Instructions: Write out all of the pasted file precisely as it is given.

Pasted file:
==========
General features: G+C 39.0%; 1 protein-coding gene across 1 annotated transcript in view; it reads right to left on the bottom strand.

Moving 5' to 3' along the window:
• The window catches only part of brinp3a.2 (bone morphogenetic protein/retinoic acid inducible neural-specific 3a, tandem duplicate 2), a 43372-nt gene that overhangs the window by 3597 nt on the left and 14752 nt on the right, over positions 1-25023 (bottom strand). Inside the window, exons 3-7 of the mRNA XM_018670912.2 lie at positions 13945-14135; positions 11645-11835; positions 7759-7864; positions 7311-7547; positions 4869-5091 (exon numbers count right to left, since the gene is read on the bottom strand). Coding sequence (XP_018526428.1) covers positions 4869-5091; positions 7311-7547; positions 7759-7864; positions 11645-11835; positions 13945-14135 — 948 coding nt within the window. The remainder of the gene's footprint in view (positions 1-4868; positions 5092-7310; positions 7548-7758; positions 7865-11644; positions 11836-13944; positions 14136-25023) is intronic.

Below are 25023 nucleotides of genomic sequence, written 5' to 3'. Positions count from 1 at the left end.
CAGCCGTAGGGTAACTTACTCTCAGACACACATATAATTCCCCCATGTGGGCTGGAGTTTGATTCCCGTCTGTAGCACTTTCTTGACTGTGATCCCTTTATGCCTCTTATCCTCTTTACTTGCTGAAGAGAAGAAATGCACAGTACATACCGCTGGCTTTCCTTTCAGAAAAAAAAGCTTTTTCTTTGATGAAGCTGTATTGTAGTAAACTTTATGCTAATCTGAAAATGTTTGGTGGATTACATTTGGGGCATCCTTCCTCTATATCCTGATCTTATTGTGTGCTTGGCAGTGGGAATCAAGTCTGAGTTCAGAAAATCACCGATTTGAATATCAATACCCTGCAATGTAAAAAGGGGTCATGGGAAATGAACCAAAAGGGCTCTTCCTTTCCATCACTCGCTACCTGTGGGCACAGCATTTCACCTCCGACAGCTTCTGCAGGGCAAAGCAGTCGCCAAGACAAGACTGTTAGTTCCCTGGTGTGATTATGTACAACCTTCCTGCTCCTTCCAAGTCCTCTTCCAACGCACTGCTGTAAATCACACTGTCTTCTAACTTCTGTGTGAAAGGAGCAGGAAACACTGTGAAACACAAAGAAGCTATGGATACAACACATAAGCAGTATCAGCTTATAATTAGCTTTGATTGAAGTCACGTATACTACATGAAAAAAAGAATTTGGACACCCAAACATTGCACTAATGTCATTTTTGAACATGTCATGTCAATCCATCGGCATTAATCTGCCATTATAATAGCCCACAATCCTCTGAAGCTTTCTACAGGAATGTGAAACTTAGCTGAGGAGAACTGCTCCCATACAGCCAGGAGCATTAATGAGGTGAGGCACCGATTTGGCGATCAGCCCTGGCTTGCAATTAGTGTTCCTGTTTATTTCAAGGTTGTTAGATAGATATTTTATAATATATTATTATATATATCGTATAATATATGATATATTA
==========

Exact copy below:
General features: G+C 39.0%; 1 protein-coding gene across 1 annotated transcript in view; it reads right to left on the bottom strand.

Moving 5' to 3' along the window:
• The window catches only part of brinp3a.2 (bone morphogenetic protein/retinoic acid inducible neural-specific 3a, tandem duplicate 2), a 43372-nt gene that overhangs the window by 3597 nt on the left and 14752 nt on the right, over positions 1-25023 (bottom strand). Inside the window, exons 3-7 of the mRNA XM_018670912.2 lie at positions 13945-14135; positions 11645-11835; positions 7759-7864; positions 7311-7547; positions 4869-5091 (exon numbers count right to left, since the gene is read on the bottom strand). Coding sequence (XP_018526428.1) covers positions 4869-5091; positions 7311-7547; positions 7759-7864; positions 11645-11835; positions 13945-14135 — 948 coding nt within the window. The remainder of the gene's footprint in view (positions 1-4868; positions 5092-7310; positions 7548-7758; positions 7865-11644; positions 11836-13944; positions 14136-25023) is intronic.

Below are 25023 nucleotides of genomic sequence, written 5' to 3'. Positions count from 1 at the left end.
CAGCCGTAGGGTAACTTACTCTCAGACACACATATAATTCCCCCATGTGGGCTGGAGTTTGATTCCCGTCTGTAGCACTTTCTTGACTGTGATCCCTTTATGCCTCTTATCCTCTTTACTTGCTGAAGAGAAGAAATGCACAGTACATACCGCTGGCTTTCCTTTCAGAAAAAAAAGCTTTTTCTTTGATGAAGCTGTATTGTAGTAAACTTTATGCTAATCTGAAAATGTTTGGTGGATTACATTTGGGGCATCCTTCCTCTATATCCTGATCTTATTGTGTGCTTGGCAGTGGGAATCAAGTCTGAGTTCAGAAAATCACCGATTTGAATATCAATACCCTGCAATGTAAAAAGGGGTCATGGGAAATGAACCAAAAGGGCTCTTCCTTTCCATCACTCGCTACCTGTGGGCACAGCATTTCACCTCCGACAGCTTCTGCAGGGCAAAGCAGTCGCCAAGACAAGACTGTTAGTTCCCTGGTGTGATTATGTACAACCTTCCTGCTCCTTCCAAGTCCTCTTCCAACGCACTGCTGTAAATCACACTGTCTTCTAACTTCTGTGTGAAAGGAGCAGGAAACACTGTGAAACACAAAGAAGCTATGGATACAACACATAAGCAGTATCAGCTTATAATTAGCTTTGATTGAAGTCACGTATACTACATGAAAAAAAGAATTTGGACACCCAAACATTGCACTAATGTCATTTTTGAACATGTCATGTCAATCCATCGGCATTAATCTGCCATTATAATAGCCCACAATCCTCTGAAGCTTTCTACAGGAATGTGAAACTTAGCTGAGGAGAACTGCTCCCATACAGCCAGGAGCATTAATGAGGTGAGGCACCGATTTGGCGATCAGCCCTGGCTTGCAATTAGTGTTCCTGTTTATTTCAAGGTTGTTAGATAGATATTTTATAATATATTATTATATATATCGTATAATATATGATATATTA